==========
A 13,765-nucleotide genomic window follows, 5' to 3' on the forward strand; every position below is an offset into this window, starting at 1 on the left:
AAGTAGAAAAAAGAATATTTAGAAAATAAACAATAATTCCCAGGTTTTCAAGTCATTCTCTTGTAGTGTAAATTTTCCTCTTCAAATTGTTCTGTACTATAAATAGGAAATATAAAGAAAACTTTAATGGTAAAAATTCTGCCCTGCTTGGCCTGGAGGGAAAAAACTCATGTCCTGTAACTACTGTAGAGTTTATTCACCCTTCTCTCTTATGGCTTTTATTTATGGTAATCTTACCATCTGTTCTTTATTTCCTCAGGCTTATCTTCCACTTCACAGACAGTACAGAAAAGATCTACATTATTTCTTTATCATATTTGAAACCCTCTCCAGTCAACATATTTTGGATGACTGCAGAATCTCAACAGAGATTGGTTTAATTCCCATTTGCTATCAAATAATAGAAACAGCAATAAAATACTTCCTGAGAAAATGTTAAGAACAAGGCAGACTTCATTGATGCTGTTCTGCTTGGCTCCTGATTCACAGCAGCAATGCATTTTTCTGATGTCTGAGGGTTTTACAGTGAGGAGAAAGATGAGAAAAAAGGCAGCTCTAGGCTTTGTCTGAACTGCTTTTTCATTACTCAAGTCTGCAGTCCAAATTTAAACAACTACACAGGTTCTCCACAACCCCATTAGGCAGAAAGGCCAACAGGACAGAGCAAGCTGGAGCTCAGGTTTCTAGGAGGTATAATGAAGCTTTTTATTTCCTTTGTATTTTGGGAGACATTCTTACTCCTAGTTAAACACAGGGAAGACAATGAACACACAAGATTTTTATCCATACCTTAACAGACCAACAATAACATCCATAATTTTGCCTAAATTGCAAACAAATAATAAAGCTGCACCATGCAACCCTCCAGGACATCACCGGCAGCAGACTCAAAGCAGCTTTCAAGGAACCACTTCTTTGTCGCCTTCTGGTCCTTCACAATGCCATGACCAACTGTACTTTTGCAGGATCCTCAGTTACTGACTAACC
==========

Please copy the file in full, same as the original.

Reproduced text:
A 13,765-nucleotide genomic window follows, 5' to 3' on the forward strand; every position below is an offset into this window, starting at 1 on the left:
AAGTAGAAAAAAGAATATTTAGAAAATAAACAATAATTCCCAGGTTTTCAAGTCATTCTCTTGTAGTGTAAATTTTCCTCTTCAAATTGTTCTGTACTATAAATAGGAAATATAAAGAAAACTTTAATGGTAAAAATTCTGCCCTGCTTGGCCTGGAGGGAAAAAACTCATGTCCTGTAACTACTGTAGAGTTTATTCACCCTTCTCTCTTATGGCTTTTATTTATGGTAATCTTACCATCTGTTCTTTATTTCCTCAGGCTTATCTTCCACTTCACAGACAGTACAGAAAAGATCTACATTATTTCTTTATCATATTTGAAACCCTCTCCAGTCAACATATTTTGGATGACTGCAGAATCTCAACAGAGATTGGTTTAATTCCCATTTGCTATCAAATAATAGAAACAGCAATAAAATACTTCCTGAGAAAATGTTAAGAACAAGGCAGACTTCATTGATGCTGTTCTGCTTGGCTCCTGATTCACAGCAGCAATGCATTTTTCTGATGTCTGAGGGTTTTACAGTGAGGAGAAAGATGAGAAAAAAGGCAGCTCTAGGCTTTGTCTGAACTGCTTTTTCATTACTCAAGTCTGCAGTCCAAATTTAAACAACTACACAGGTTCTCCACAACCCCATTAGGCAGAAAGGCCAACAGGACAGAGCAAGCTGGAGCTCAGGTTTCTAGGAGGTATAATGAAGCTTTTTATTTCCTTTGTATTTTGGGAGACATTCTTACTCCTAGTTAAACACAGGGAAGACAATGAACACACAAGATTTTTATCCATACCTTAACAGACCAACAATAACATCCATAATTTTGCCTAAATTGCAAACAAATAATAAAGCTGCACCATGCAACCCTCCAGGACATCACCGGCAGCAGACTCAAAGCAGCTTTCAAGGAACCACTTCTTTGTCGCCTTCTGGTCCTTCACAATGCCATGACCAACTGTACTTTTGCAGGATCCTCAGTTACTGACTAACC